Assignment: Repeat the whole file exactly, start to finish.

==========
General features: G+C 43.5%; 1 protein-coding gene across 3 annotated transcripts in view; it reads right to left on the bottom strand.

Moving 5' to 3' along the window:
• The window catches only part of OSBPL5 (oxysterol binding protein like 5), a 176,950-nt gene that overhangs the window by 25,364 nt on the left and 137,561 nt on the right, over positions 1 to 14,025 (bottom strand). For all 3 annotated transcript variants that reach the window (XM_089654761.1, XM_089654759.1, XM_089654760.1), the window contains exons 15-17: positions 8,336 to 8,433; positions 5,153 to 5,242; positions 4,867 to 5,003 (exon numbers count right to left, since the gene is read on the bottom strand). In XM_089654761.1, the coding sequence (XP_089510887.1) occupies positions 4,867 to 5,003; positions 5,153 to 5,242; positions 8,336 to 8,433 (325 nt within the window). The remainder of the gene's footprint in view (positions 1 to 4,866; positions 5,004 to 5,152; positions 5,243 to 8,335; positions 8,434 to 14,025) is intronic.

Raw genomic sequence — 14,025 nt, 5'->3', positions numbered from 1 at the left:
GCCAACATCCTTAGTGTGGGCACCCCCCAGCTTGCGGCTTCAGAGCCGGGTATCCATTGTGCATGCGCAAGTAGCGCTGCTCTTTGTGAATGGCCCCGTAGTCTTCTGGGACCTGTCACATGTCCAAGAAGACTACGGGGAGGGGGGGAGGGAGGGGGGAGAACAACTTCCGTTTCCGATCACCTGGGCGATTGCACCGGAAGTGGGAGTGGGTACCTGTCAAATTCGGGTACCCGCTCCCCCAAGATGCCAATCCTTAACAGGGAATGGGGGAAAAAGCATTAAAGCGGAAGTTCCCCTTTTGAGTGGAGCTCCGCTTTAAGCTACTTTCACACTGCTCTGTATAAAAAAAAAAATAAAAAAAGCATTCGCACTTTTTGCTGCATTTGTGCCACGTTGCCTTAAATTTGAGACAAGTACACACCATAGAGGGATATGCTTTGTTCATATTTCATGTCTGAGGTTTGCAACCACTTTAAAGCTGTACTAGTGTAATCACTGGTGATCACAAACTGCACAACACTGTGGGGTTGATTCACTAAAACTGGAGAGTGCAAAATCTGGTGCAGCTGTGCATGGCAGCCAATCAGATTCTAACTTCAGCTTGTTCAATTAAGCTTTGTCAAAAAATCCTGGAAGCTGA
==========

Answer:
General features: G+C 43.5%; 1 protein-coding gene across 3 annotated transcripts in view; it reads right to left on the bottom strand.

Moving 5' to 3' along the window:
• The window catches only part of OSBPL5 (oxysterol binding protein like 5), a 176,950-nt gene that overhangs the window by 25,364 nt on the left and 137,561 nt on the right, over positions 1 to 14,025 (bottom strand). For all 3 annotated transcript variants that reach the window (XM_089654761.1, XM_089654759.1, XM_089654760.1), the window contains exons 15-17: positions 8,336 to 8,433; positions 5,153 to 5,242; positions 4,867 to 5,003 (exon numbers count right to left, since the gene is read on the bottom strand). In XM_089654761.1, the coding sequence (XP_089510887.1) occupies positions 4,867 to 5,003; positions 5,153 to 5,242; positions 8,336 to 8,433 (325 nt within the window). The remainder of the gene's footprint in view (positions 1 to 4,866; positions 5,004 to 5,152; positions 5,243 to 8,335; positions 8,434 to 14,025) is intronic.

Raw genomic sequence — 14,025 nt, 5'->3', positions numbered from 1 at the left:
GCCAACATCCTTAGTGTGGGCACCCCCCAGCTTGCGGCTTCAGAGCCGGGTATCCATTGTGCATGCGCAAGTAGCGCTGCTCTTTGTGAATGGCCCCGTAGTCTTCTGGGACCTGTCACATGTCCAAGAAGACTACGGGGAGGGGGGGAGGGAGGGGGGAGAACAACTTCCGTTTCCGATCACCTGGGCGATTGCACCGGAAGTGGGAGTGGGTACCTGTCAAATTCGGGTACCCGCTCCCCCAAGATGCCAATCCTTAACAGGGAATGGGGGAAAAAGCATTAAAGCGGAAGTTCCCCTTTTGAGTGGAGCTCCGCTTTAAGCTACTTTCACACTGCTCTGTATAAAAAAAAAAATAAAAAAAGCATTCGCACTTTTTGCTGCATTTGTGCCACGTTGCCTTAAATTTGAGACAAGTACACACCATAGAGGGATATGCTTTGTTCATATTTCATGTCTGAGGTTTGCAACCACTTTAAAGCTGTACTAGTGTAATCACTGGTGATCACAAACTGCACAACACTGTGGGGTTGATTCACTAAAACTGGAGAGTGCAAAATCTGGTGCAGCTGTGCATGGCAGCCAATCAGATTCTAACTTCAGCTTGTTCAATTAAGCTTTGTCAAAAAATCCTGGAAGCTGA